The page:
U.S. Senators show public opinion means nothing to them

By Dave Palmer

Another day, another filibuster. Increasingly, this seems to be the mantra that is chanted silently in the heads of Senate Republicans. Once again, a filibuster-proof vote was required in a bipartisan agreement regarding the latest gun control bill to hit the Senate floor. Once again, votes fell largely on partisan lines, with a few Republicans crossing the aisle to vote in favor, and a few Democrats up for re-election in red states voting no to curry favor among constituents.

The assault weapons vote was 40 in favor and 60 against. The magazine ban fell with 46 in favor and 54 against. Even a bipartisan amendment to impose stiff penalties on gun traffickers, which was supported by the N.R.A. and expected to be adopted by voice vote, instead was defeated, receiving 58 votes, according to a report in the New York Times.

We have definitely reached a new era in U.S. politics. An era where Senate chooses to pass on debating such a politically charged issue and decides to move straight to a filibuster-proof vote. An era where a simple majority is no longer accepted, and the supermajority requirement is used as an obstructionist tactic. An era in which public opinion is not even considered as voting on such an important issues as tougher background checks and limiting magazine capacities takes place.

The U.S. Senate is supposed to be the more deliberative body of the two houses, providing its members an unlimited amount of time to speak during the debate process. A filibuster is supposed to be limited to the actual debate surrounding a measure, and once the 60 vote threshold for cloture is reached, a simple majority in a straight up or down vote is supposed to be enough to pass the measure. However, Senate Republicans seem to believe that only a supermajority is acceptable, and therefore require 60 votes to get just about anything done.

Not only is the Senate throwing out the traditional concept of democracy which states the majority will rules, but they are also making it clear that they could care less what the people of America think, which runs completely afoul of the concept of representative democracy. Our leaders are supposed to keep their ears tuned to what they people want for fear of being voted out of office if they don’t represent what a majority of people favor.

The proof once again is in the punch. Gallup polls show that 58% of people believe that gun control laws should be more strict, and 54% of people surveyed in December of 2012 said they do not own a gun. Most stunning is that in December of 2012, 92% of people were in favor of a law that would require people, including gun dealers, to get a background check before purchasing guns at a gun show. I personally cannot remember a single issue in my lifetime or American history that had a 92% base of support.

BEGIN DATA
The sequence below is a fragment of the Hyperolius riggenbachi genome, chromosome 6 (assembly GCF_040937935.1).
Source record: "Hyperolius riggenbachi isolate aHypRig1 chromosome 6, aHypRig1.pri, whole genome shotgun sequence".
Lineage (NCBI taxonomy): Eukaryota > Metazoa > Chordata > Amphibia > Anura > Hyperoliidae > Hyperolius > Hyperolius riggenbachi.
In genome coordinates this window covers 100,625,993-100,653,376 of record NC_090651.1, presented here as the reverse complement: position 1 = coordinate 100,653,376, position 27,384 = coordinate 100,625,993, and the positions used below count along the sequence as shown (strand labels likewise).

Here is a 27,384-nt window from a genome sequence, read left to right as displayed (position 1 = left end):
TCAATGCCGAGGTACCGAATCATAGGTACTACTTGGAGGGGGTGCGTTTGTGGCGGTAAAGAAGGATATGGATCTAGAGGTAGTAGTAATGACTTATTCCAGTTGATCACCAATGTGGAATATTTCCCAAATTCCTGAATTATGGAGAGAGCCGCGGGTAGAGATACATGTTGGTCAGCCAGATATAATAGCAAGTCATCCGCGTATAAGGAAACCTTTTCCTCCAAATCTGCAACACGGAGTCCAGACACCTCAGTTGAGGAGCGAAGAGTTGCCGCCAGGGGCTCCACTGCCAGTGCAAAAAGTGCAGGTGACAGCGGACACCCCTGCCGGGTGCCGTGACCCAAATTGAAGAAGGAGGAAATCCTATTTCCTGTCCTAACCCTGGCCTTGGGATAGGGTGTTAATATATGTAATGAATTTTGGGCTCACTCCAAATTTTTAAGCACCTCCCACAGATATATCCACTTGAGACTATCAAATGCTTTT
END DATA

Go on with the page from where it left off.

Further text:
Yet our Senate apparently believes that they can afford to defeat an issue that 92% of people support. They believe that 92% of people don’t know what they want, that the 58% of people who favor more strict gun control laws are wrong, and that the 46% of people who own guns have more rights than the 54% of America who choose not to own a gun. I for one believe that my right to walk around in public without the fear of being shot far exceeds the right of any person who is not part of a well-regulated militia or a police force to carry or even own a gun.

In this country, we regulate free speech by stating that if you engage in libel or slander, you can be sued in a court of law. Justice Oliver Wendell Holmes famously stated, ““The most stringent protection of free speech would not protect a man in falsely shouting fire in a theater and causing a panic.” Translation: You could face criminal penalties for causing a panic while exercising your “freedom of speech.”

We require people to get licenses and background checks to become teachers, social workers, and members of law enforcement. We require all motor vehicle drivers to get a license that says they can operate a vehicle,  get a license for the vehicle they want to operate and require them to report all motor vehicle sales to the Secretary of State to document transfer of ownership.

However, for some reason or another, we can’t even get a reasonable discussion or debate in our national legislature regarding similar requirements for gun owners. Requiring people to get a gun operator’s license that has to be renewed every three years, as well as requiring them to purchase a license for every gun they wish to own and document its sale to the state would in no way infringe on the gun ownership rights of law-abiding citizens.

To deal with all the criminals that won’t pay attention to these laws, tough federal penalties could be created to jail any person caught with a gun that is not licensed or who is not in possession of a gun operator’s license. It’s as simple as that.

People of America, wake up! We get to decide whether members of Congress can keep their job when their term expires. We don’t have to keep re-electing silver-spoon blowhards who refuse to listen to public opinion and instead make decisions solely on what they believe. We need to stand up and tell them that we won’t stand to be ignored, and any who ignore us will be standing in the unemployment line.